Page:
William John Scott
August 2, 1920
|November 29, 1985 (aged 65)
Tujunga, Los Angeles, California
|Voice actor, writer, producer
William John Scott (August 2, 1920 – November 29, 1985) was an American voice actor, writer and producer for animated cartoons, primarily associated with Jay Ward and UPA, as well as one of the founding members of ASIFA-Hollywood. He is probably best known as the head writer, co-producer and the voice of several characters from the popular programs Rocky and His Friends and The Bullwinkle Show. 
Scott was born in Philadelphia, Pennsylvania on August 2, 1920. The family later moved to Trenton, New Jersey. At the age of 15, Bill developed tuberculosis. Having been told that Denver, Colorado was the best place for tuberculosis treatment, the family moved to Denver in 1936. His father worked there as a machinist, and his mother worked as a waitress at the Brown Palace Hotel. Scott graduated from South High School in Denver, and then graduated from the University of Denver in 1941. He majored in Theater and Dramatic Art, and minored in English. He was trained to be a school teacher, but after trying teaching, he decided he wanted a different career. He then worked as a freelance radio performer on several Denver radio stations. 
During World War II, he served in the U.S. Army's First Motion Picture Unit (reporting to Lt. Ronald Reagan), where he worked with such animators as Frank Thomas. After the war, he became what was then known as a "story man" at Warner Bros., working under director Arthur Davis. After a job as a writer on Bob Clampett's Time For Beany television puppet show, he later worked at United Productions of America where he was one of the writers who adapted Dr. Seuss's original story for the 1950 Academy Award-winning short Gerald McBoing-Boing, which later became a television show, as well as adapting the 1953 Academy Award-nominated short film of Edgar Allan Poe's The Tell-Tale Heart. He was later let go by UPA. Scott believed this was because UPA was under political pressure during the Red Scare of the 1950s. He believed UPA that consequently dismissed his co-writer for participating in left-wing activities, and threw out Scott as well in the process.
Scott then went on to work on animated cartoons for John Sutherland Productions. This work was mainly on behalf of business organizations, such as the United States Chamber of Commerce. While this work reflected more conservative values than his own, he stayed there for four years because the company paid its writers well. He grew weary of the messages his employer wanted in his work, and tried to leave, but said "I kept trying to tell them I quit, but they kept stuffing my mouth with money." He finally left and went back to work for UPA for a time. 
Scott worked as a voice actor as well when he joined Jay Ward as head writer and co-producer, and voice acted in such television series as The Bullwinkle Show (most notably as Bullwinkle and Mister Peabody, as well as Dudley Do-Right). In a 1982 interview, Scott said, "I got a call from Jay [Ward] asking if I'd be interested in writing another series, an adventure script with a moose and a squirrel. I said, 'Sure.' I didn't know if I could write an adventure with a moose and a squirrel, but I never turned down a job." Scott never received an on-screen credit for his voice acting on any of the Ward series.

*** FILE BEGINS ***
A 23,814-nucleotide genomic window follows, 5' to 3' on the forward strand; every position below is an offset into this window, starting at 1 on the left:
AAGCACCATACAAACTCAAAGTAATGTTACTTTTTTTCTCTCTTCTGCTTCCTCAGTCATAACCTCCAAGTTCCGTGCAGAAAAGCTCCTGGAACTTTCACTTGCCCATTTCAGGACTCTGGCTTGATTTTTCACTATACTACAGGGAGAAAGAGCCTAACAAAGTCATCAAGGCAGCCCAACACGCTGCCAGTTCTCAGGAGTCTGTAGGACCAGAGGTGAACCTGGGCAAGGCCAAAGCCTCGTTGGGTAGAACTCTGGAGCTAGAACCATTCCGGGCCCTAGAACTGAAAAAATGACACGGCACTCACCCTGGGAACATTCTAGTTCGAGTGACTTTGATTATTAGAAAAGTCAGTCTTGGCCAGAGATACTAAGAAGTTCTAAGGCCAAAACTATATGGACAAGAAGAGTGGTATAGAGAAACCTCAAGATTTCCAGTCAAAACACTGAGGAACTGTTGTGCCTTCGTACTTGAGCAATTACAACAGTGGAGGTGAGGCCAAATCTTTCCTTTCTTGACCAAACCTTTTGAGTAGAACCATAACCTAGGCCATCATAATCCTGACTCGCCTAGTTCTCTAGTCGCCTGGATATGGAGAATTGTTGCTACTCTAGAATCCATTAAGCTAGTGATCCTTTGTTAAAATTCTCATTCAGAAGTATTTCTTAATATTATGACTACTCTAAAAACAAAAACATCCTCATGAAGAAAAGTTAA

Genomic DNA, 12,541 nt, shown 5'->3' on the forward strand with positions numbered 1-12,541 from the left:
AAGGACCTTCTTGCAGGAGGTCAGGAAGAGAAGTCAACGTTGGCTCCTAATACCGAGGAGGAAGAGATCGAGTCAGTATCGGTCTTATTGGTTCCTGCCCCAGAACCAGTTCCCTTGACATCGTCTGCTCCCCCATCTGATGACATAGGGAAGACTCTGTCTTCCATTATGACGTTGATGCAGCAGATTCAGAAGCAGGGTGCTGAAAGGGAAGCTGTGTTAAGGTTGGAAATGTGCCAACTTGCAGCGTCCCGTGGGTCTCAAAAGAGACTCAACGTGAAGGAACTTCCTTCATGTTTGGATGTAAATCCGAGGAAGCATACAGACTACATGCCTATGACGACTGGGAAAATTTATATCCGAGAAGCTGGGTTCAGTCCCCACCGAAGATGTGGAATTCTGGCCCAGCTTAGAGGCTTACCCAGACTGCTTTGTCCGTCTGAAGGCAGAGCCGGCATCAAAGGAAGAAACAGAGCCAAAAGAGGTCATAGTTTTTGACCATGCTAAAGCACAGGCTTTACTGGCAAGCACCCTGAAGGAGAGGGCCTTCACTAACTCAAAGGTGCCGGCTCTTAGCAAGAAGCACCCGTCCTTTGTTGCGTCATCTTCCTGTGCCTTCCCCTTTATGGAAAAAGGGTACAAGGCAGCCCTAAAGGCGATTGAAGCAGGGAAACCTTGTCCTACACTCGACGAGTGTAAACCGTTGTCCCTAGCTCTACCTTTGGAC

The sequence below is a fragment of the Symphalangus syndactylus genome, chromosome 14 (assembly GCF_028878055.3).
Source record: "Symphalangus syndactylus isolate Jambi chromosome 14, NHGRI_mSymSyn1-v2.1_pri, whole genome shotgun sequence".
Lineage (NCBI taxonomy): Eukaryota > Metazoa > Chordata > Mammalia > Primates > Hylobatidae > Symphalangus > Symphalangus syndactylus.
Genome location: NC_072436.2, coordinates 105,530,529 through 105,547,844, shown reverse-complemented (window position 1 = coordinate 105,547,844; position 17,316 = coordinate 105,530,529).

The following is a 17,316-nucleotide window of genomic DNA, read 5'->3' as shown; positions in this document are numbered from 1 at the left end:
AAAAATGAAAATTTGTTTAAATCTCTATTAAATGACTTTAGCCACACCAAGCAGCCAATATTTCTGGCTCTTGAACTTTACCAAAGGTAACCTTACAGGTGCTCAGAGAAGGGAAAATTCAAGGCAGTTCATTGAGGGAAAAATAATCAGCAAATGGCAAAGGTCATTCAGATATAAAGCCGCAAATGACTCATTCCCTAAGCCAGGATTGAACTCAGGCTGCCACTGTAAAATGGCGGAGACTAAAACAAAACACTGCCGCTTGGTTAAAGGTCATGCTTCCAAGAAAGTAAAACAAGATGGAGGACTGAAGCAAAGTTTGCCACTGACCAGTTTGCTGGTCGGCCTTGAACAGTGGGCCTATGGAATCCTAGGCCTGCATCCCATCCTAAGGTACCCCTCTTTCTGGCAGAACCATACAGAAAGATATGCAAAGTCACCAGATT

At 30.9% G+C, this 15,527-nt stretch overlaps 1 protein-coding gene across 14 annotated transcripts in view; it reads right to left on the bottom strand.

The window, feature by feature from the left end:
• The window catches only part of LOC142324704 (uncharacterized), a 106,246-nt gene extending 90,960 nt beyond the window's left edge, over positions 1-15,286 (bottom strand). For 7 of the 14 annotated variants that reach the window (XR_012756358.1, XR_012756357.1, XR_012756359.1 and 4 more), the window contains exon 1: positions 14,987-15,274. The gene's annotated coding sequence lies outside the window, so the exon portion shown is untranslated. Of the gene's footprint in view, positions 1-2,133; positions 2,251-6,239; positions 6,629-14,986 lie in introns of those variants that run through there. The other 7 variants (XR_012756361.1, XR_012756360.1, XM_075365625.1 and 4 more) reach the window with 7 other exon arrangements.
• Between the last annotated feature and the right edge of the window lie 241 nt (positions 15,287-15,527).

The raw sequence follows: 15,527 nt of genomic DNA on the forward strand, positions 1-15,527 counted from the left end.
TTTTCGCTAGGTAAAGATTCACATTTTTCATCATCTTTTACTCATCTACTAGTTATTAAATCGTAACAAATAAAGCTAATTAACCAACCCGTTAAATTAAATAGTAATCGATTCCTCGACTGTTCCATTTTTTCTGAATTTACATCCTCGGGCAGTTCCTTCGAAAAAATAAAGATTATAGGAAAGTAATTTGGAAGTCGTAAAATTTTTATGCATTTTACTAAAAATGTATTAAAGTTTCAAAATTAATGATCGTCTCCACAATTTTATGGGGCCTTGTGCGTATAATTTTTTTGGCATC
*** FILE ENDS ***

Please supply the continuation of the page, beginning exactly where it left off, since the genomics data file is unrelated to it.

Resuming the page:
He also wrote many commercials for General Mills because General Mills had financed much of The Rocky and Bullwinkle Show, and the Quaker Oats Company, most notably those for Cap'n Crunch cereal. The voices of Rocky, Nell, Fenwick and many of the feminine roles were performed by June Foray, although Scott's wife, Dorothy, voiced several female parts as well.
Scott was a voice director on The Gerald McBoing-Boing Show and a dialogue director on the 1959 animated comedy feature film 1001 Arabian Nights.
He starred in the George of the Jungle series as George, Super Chicken, and Tom Slick, as well as Fractured Flickers and Hoppity Hooper. Scott also did live-action acting on the television show The Duck Factory, which starred Jim Carrey, as well as featuring noted voice actors Don Messick and Frank Welker. In the episode "The Annie Awards", Scott plays the emcee at an award ceremony for cartoonists.
Scott was a member of the Screen Cartoonist's Guild of which he was President in 1952. He was also a member of the Screen Actors Guild and was elected to the Board of Governors of the Academy of Motion Picture Arts and Sciences.
Toward the end of his career, Scott worked for Disney, where he voiced Moosel on The Wuzzles, and was Gruffi Gummi, Sir Tuxford, and Toadwart, aka Toadie in Disney's Adventures of the Gummi Bears (he was succeeded by Corey Burton, Roger C. Carmel, and Brian Cummings after his death). Gummi Bears, his last role, had also reunited him with June Foray, his Rocky and Bullwinkle co-star. Scott was also a singer and performer, active with a Little Theatre group in Tujunga called the Foothill Curtain Raisers, and a church theater, the Ascension Players. He was a member of the choir at Ascension Episcopal Church, Tujunga, and spent time in church leadership there as Senior Warden. He was also a member of the Cañada-Savoy G&S troupe in La Cañada, California.
Scott died of a heart attack at age 65 on November 29, 1985, in Tujunga, Los Angeles, California. He was cremated, and his ashes were scattered in the Santa Barbara Channel off Ventura.
Jim Korkis. "Bullwinkle at Warner's: Bill Scott's Early Days at Warner Bros, an Interview by Jim Korkis." Animato no.20 (Spring 1990), pp. 7–9.